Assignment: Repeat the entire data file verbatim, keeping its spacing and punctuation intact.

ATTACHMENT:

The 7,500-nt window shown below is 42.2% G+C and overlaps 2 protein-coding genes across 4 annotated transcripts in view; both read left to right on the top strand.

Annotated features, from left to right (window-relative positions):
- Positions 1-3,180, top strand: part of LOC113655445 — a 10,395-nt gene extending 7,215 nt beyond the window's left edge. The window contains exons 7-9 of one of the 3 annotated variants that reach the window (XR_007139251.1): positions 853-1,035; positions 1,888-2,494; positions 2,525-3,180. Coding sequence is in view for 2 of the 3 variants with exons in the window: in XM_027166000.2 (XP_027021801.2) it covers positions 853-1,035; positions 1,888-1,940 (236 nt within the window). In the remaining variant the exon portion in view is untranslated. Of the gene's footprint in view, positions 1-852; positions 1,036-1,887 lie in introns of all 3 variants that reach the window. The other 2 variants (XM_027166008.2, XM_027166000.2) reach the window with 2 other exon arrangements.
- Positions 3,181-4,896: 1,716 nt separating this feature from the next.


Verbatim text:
The 7,500-nt window shown below is 42.2% G+C and overlaps 2 protein-coding genes across 4 annotated transcripts in view; both read left to right on the top strand.

Annotated features, from left to right (window-relative positions):
- Positions 1-3,180, top strand: part of LOC113655445 — a 10,395-nt gene extending 7,215 nt beyond the window's left edge. The window contains exons 7-9 of one of the 3 annotated variants that reach the window (XR_007139251.1): positions 853-1,035; positions 1,888-2,494; positions 2,525-3,180. Coding sequence is in view for 2 of the 3 variants with exons in the window: in XM_027166000.2 (XP_027021801.2) it covers positions 853-1,035; positions 1,888-1,940 (236 nt within the window). In the remaining variant the exon portion in view is untranslated. Of the gene's footprint in view, positions 1-852; positions 1,036-1,887 lie in introns of all 3 variants that reach the window. The other 2 variants (XM_027166008.2, XM_027166000.2) reach the window with 2 other exon arrangements.
- Positions 3,181-4,896: 1,716 nt separating this feature from the next.